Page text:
Lester’s lawyers, however, appealed the case, on the grounds that the law violated the First Amendment. First Amendment analysis boils down to one simple question with two different paths: what level of “scrutiny” will the courts apply? How high will the government’s burden be to demonstrate that their law complies with the Constitution and the First Amendment? If a law targets “speech” it will be forced to reckon with “strict scrutiny” which is the highest test the government has to face. Under “strict scrutiny” the government must show that the regulation is “absolutely necessary to serve a compelling interest” and is “narrowly drawn” to achieve that end. The test is almost always fatal to the government. As we said previously, the North Carolina law applies to all sex offenders regardless of whether their crime involved minors or the internet. This means the law is not “narrowly drawn,” and under this test, the law would not survive.
However, if a law merely targets “conduct” with only an incidental effect on speech, a much easier test is applied which the government can ace. In that scenario, the government would only have to prove that it is a content neutral regulation that promotes an important government interest, and the interest wouldn’t be achieved as effectively without it. Under this more forgiving test, the law would survive, because protecting the public from sex offenders is an important government interest, and it’s easier to do it with a law like this. This is the test the North Carolina Supreme Court applied.
So it all comes down to what test is applied. Will strict scrutiny win the day? It is difficult to see the Roberts Court, which has been so protective of First Amendment rights, taking up this case only to allow the law to stand. The North Carolina Supreme Court’s reversal was based on the idea that accessing websites such as Facebook or Twitter isn’t really speech, but “conduct” that is subject to stricter regulations. But, as we believe the Supreme Court will recognize, the whole point of accessing websites such as these is to take part in protected speech. A helpful way to think of it is like this: how much of a restriction on your Facebook use would you consider it to be if you couldn’t communicate in any way with another person on it? Do you use social media just to passively scroll through, or do you use it to connect with others or express your opinions? The law clearly targets expressive activity, and this case is an important one to watch for it will give the Court a perfect opportunity to further clarify the distinction between conduct and speech in our increasingly technological world.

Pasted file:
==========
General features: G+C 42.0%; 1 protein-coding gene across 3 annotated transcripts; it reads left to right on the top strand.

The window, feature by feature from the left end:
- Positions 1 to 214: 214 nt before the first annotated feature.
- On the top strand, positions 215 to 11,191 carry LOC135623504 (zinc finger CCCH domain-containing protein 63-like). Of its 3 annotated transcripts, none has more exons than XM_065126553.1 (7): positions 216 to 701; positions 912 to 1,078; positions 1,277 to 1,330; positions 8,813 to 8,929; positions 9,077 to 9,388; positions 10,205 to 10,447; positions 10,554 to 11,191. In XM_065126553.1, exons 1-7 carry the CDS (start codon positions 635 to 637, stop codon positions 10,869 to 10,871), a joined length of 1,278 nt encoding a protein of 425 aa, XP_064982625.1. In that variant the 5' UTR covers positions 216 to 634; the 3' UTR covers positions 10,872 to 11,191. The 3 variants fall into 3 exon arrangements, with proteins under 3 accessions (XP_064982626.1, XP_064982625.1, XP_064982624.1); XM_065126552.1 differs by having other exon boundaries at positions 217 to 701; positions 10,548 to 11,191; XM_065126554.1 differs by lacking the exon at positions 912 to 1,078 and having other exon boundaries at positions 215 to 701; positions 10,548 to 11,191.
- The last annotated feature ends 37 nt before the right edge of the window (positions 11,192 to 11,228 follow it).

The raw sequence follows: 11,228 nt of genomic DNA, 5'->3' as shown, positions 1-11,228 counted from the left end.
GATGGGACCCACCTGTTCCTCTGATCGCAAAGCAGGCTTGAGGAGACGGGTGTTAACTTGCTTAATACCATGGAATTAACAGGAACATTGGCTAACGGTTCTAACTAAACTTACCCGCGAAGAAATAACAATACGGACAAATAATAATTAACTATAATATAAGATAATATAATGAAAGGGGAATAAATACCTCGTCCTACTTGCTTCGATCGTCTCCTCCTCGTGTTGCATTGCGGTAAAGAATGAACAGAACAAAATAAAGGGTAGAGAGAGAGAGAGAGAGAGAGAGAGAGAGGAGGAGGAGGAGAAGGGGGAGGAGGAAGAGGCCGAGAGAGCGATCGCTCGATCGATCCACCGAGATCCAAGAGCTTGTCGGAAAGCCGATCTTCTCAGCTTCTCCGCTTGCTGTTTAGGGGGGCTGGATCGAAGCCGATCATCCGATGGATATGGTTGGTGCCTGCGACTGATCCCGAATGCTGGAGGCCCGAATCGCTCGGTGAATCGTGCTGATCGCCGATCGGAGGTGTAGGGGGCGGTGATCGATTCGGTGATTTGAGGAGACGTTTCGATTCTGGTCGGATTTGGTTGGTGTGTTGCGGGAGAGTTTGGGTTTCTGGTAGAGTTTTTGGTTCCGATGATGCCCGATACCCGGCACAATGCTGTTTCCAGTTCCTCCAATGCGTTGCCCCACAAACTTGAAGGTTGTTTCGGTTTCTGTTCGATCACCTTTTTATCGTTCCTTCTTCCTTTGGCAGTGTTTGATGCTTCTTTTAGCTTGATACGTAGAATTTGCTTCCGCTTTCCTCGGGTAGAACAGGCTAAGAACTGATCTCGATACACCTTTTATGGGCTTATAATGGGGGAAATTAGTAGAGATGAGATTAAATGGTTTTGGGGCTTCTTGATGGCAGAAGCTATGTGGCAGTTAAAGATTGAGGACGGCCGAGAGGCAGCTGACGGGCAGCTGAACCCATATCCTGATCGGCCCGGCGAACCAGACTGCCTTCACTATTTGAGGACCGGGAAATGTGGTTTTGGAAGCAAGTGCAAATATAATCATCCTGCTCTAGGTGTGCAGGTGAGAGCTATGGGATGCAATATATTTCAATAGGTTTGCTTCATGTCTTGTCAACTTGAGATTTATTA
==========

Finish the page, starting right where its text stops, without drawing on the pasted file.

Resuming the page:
Matthew B. Trevor recently graduated summa cum laude from William Mitchell College of Law. There, he was an Assistant Editor on Law Review; participated in Rosalie E. Wahl Moot Court; received awards for the highest grade in his class for Criminal Law and Constitutional Law; and was a William Mitchell Fellow. He also clerked for the Washington County Public Defender’s Office, the Appellate Office for the Minnesota Public Defender, and the United States Attorney’s Office. Criminal Defense Lawyer Minneapolis MN; Federal Criminal Defense Lawyers St. Paul MN; and Minnesota Criminal Lawyer.